National Surveillance Agency program is still ongoing
Telephone calls, Internet activity for Americans being closely watched
Former President George W. Bush's illegal warrantless surveillance program was never halted by Congress or by the Obama administration and was legalized in a 2008 law called the FISA Amendments Act. The surveillance of Americans' international phone calls and internet use - complete with secret rooms in AT&T data centers around the country is likely still ongoing.
The "secret room" in AT&T's Folsom Street office in San Francisco is believed to be one of several internet wiretapping facilities at AT&T offices around the country feeding data
LOS ANGELES, CA (Catholic Online) - A federal appeals court reinstated a key legal challenge to that surveillance: a lawsuit filed by the ACLU and others within hours of the FISA Amendments Act being signed into law. The lawsuit attacks the constitutionality of the legislation, which allows the government to electronically eavesdrop on Americans without a probable-cause warrant, so long as one of the parties to the communication resides outside the United States, and is suspected of a link to terrorism.
The decision has raised the ire of the ACLU, and other rights groups involved in the suit. "This is a really big victory," said ACLU spokeswoman Rachel Myers. "The ruling is that you don't have to prove you've been spied on to challenge an unlawful spy act."
A lower court had ruled the ACLU, Amnesty International, Global Fund for Women, Global Rights, Human Rights Watch, International Criminal Defense Attorneys Association, The Nation magazine; PEN American Center, Service Employees International Union and other plaintiffs did not have standing to bring the case, because they could not demonstrate that they were subject to the eavesdropping.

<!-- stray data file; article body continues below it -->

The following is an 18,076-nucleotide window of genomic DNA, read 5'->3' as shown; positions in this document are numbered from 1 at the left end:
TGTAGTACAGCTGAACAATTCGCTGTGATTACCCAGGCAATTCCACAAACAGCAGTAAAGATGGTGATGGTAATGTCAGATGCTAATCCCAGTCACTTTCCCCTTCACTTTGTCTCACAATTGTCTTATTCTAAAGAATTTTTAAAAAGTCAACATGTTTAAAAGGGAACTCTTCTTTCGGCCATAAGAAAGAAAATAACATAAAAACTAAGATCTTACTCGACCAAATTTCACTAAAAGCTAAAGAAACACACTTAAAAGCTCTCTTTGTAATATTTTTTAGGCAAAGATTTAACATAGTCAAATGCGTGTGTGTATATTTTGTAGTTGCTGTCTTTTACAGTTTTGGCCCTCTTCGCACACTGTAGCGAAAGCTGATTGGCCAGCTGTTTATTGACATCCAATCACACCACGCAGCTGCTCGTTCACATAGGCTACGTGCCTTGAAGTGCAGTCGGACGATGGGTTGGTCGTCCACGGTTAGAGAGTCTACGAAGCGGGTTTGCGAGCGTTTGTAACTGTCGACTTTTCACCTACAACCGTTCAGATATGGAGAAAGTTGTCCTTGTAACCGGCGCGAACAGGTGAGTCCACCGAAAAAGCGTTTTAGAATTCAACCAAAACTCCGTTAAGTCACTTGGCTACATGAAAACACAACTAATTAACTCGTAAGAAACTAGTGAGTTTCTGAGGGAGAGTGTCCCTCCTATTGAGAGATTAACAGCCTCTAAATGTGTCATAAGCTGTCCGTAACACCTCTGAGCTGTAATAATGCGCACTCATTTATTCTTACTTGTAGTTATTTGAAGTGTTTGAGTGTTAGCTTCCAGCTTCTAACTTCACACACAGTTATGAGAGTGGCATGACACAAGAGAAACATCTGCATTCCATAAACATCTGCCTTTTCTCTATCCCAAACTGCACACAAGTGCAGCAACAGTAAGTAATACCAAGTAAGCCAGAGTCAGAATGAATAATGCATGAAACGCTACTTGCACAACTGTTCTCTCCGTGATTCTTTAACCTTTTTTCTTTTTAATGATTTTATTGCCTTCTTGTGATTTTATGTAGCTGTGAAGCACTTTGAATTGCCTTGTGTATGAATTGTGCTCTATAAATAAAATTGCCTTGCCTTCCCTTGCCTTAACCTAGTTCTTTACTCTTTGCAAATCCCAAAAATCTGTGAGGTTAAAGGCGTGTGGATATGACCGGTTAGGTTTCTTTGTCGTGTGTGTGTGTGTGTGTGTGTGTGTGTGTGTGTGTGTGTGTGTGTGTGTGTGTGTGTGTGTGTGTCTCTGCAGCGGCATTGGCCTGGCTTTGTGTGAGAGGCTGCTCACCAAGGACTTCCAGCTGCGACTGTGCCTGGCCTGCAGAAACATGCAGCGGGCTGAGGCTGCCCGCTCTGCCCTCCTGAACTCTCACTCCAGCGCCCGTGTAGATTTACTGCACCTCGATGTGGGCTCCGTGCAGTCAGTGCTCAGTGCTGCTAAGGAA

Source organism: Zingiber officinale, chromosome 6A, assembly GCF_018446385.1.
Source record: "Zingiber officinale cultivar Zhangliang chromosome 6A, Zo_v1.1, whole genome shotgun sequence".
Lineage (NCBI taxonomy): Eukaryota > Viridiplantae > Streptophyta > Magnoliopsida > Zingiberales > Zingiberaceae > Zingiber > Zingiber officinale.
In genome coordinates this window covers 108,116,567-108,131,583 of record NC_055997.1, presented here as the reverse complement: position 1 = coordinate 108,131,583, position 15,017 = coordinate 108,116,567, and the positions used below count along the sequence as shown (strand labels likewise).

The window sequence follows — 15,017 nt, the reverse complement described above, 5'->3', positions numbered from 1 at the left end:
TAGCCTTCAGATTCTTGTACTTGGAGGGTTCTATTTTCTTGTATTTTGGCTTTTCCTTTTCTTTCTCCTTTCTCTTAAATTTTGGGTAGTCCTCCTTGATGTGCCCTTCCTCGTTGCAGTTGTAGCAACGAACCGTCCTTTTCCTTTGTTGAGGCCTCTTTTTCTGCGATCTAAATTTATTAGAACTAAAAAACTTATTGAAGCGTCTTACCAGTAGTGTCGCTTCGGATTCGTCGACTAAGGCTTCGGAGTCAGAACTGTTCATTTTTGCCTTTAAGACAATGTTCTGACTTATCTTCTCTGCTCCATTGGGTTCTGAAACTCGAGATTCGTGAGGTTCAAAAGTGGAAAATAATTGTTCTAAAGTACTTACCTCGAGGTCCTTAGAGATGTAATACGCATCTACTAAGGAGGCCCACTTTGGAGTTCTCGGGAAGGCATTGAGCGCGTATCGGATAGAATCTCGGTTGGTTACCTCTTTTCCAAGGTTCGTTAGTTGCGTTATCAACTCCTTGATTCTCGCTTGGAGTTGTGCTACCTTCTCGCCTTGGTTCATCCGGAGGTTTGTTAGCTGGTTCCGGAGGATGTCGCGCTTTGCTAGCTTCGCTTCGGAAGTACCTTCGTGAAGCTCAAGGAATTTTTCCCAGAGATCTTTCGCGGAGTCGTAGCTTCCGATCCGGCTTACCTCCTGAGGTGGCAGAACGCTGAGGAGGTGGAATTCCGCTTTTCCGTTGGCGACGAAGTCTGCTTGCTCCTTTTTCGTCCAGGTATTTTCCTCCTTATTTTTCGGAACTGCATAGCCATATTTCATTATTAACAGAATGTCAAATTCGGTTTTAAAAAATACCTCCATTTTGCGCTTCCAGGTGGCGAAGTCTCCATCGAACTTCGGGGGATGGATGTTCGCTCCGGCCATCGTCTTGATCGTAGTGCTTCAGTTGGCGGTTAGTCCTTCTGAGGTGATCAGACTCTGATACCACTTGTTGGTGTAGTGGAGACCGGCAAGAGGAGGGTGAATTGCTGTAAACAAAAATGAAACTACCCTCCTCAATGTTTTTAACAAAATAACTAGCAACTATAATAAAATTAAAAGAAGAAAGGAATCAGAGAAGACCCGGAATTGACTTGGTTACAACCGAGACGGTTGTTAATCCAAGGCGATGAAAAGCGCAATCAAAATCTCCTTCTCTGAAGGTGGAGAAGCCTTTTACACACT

The groups appealed. They argued that that they often work with overseas dissidents who might be targets of the National Security Agency program. Instead of speaking with those people on the phone or through e-mails, the groups asserted that they have had to make expensive overseas trips in a bid to maintain attorney-client confidentiality.
The case will now return to the courtroom of U.S. District Court Judge John G. Koeltl in New York, where the Obama administration will play its "trump card:" an assertion of the powerful State Secrets Privilege that lets the executive branch effectively kill lawsuits by claiming they threaten to expose national security secrets.
In a rare exception in 2008, a San Francisco federal judge refused to throw out a wiretapping lawsuit against AT&T under the State Secrets Privilege. The AT&T lawsuit was later dismissed, because the same FISA Amendments Act also granted the phone companies retroactive legal immunity for their participation in the NSA program. That immunity does not apply to the government.
© 2014 - Distributed by THE NEWS CONSORTIUM
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Respect for Women: That all cultures may respect the rights and dignity of women.
Vocations: That many young people may accept the Lordís invitation to consecrate their lives to proclaiming the Gospel.
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